Comex raises margins, silver futures plunge

By Dow Jones Newswires
Posted Nov. 10, 2010 at 1:15 p.m.

Tighter margin requirements for silver futures triggered a sharp selloff Wednesday that spread to gold.

Silver for December delivery declined $1.84, or 6.3 percent, to $27.15 an ounce on the Comex.

Gold futures also fell steeply as the dollar rose and the day’s  macroeconomic data painted a mixed picture of  the U.S. economy. Copper futures also sold off.

CME Group Inc., which runs Comex, said late Tuesday it will raise margin requirements for silver futures.

Margins are the money investors put down to be able to trade a futures contract. Minimum maintenance margin requirements for silver went to $6,500 from $5,000 per contract, effective Wednesday.

The decision caught investors as they were starting to roll over their investments to the silver contract for March delivery. Some decided it was time to take profits rather than put up more money.

“The margin increase will run its course,” said Jim Steel, an analyst at HSBC in New York. In a sharp rally like silver has been enjoying, “it can lead investors to a rebalance and some liquidation.”

No other metals contracts were affected by the move, though markets were abuzz with expectations gold margins would also be raised.

Gold for December delivery retreated $14.10, or 1 percent, to $1,398.20 an ounce. The metal settled at $1,410.10 an ounce the previous session, its fourth record in a row.

Silver and gold “appear to have run out of (bullish)  fuel on the news front,” said Jon Nadler, an analyst with Kitco Metals, in a note.

The December silver contract reached an intraday high of $28.18 an ounce earlier.

“This high volatility suggests strong involvement by speculative-oriented financial investors, but is by no manner of means a phenomenon that only applies to the silver market,” analysts at Commerzbank said in a note to clients.

“The fact that silver is in high demand and is outstripping gold in terms of investor interest is also shown by renewed high inflows into silver ETFs,” the analysts said.

Silver’s trading volume on Comex hit a record level Tuesday.

The iShares Silver Trust (SLV), an exchange-traded fund, reported an increase in its holdings Tuesday of 113 metric tons, to 10,366 metric tons.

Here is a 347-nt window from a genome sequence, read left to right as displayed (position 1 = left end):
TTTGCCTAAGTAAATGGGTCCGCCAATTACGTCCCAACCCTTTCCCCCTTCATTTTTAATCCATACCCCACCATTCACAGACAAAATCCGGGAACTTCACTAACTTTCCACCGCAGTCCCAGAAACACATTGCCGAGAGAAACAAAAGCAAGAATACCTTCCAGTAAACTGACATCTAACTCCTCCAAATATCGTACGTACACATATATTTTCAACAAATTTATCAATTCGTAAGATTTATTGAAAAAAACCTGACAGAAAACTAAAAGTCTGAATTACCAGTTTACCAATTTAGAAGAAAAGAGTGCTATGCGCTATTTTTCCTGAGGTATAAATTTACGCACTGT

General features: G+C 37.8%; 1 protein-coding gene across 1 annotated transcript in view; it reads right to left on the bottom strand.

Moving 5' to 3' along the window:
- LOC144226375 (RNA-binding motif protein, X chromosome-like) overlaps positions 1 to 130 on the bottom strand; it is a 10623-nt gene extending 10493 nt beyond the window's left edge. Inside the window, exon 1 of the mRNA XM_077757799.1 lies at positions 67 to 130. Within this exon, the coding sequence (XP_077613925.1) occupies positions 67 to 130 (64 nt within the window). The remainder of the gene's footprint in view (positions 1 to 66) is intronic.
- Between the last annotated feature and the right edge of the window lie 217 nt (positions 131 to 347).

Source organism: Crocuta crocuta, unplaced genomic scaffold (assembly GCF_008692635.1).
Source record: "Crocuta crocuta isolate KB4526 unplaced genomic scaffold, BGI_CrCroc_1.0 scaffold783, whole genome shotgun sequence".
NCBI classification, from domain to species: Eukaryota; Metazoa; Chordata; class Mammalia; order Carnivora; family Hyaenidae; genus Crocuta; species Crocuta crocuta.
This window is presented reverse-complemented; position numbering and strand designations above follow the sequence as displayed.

The ETF more than tripled its previous one-day volume record on Tuesday as 149.1 million shares traded in choppy action, according to FactSet Research. The prior high was 45 million shares set  Nov. 3.

The iShares Silver Trust ended Tuesday’s session with a loss of 3.6 percent, but it had gained 0.4 percent on Wednesday.

Meanwhile, copper for December delivery fell 6 cents, or 1.6 percent, to $3.98 a pound.

December palladium fell 5.7 percent from nine-year highs, trading $40.40 lower at $700.20 an ounce. Platinum for January delivery was off $65, or 3.6 percent, to $1,744.60 an ounce.

The dollar index, which tracks the performance of the U.S. unit against a basket of six currencies, rose 0.6 percent, to 77.93.

Traders earlier contended with a drop in last week’s U.S. jobless claims, better than analysts had expected. The number of workers filing for new unemployment benefits fell 24,000 to 435,000 in the week to Nov. 6, while economists had expected a decline to just 450,000.

Also Wednesday, prices of goods imported into the U.S. rose 0.9 percent in October as fuel costs surged, the Labor Department reported. Prices for imports excluding fuels increased a smaller 0.3 percent. Economists polled by MarketWatch had expected import prices to rise 1.3 percent.

Read more about the topics in this post: ,

Companies in this article

CME Group

Read more about this company »

One comment:

  1. Ian James Nov. 10, 2010 at 5:07 pm

    Good factual reporting but I fail to see why you have to sully it with one of Jon Nadler’s inane editorial digs. Did your editor push this on you or were you just bored and trying to make your writing a little more provocative.